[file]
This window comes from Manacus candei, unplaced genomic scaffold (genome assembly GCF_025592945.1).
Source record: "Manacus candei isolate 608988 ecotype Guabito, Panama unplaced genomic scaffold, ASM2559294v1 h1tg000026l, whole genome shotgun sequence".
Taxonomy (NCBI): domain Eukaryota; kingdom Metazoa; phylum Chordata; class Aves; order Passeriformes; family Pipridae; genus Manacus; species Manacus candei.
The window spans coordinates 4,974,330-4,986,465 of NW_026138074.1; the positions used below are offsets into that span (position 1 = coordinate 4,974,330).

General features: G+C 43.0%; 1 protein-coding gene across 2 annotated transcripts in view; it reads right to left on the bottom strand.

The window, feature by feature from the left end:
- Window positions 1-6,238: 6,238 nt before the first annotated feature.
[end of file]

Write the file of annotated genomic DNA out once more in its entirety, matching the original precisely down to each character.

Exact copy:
This window comes from Manacus candei, unplaced genomic scaffold (genome assembly GCF_025592945.1).
Source record: "Manacus candei isolate 608988 ecotype Guabito, Panama unplaced genomic scaffold, ASM2559294v1 h1tg000026l, whole genome shotgun sequence".
Taxonomy (NCBI): domain Eukaryota; kingdom Metazoa; phylum Chordata; class Aves; order Passeriformes; family Pipridae; genus Manacus; species Manacus candei.
The window spans coordinates 4,974,330-4,986,465 of NW_026138074.1; the positions used below are offsets into that span (position 1 = coordinate 4,974,330).

General features: G+C 43.0%; 1 protein-coding gene across 2 annotated transcripts in view; it reads right to left on the bottom strand.

The window, feature by feature from the left end:
- Window positions 1-6,238: 6,238 nt before the first annotated feature.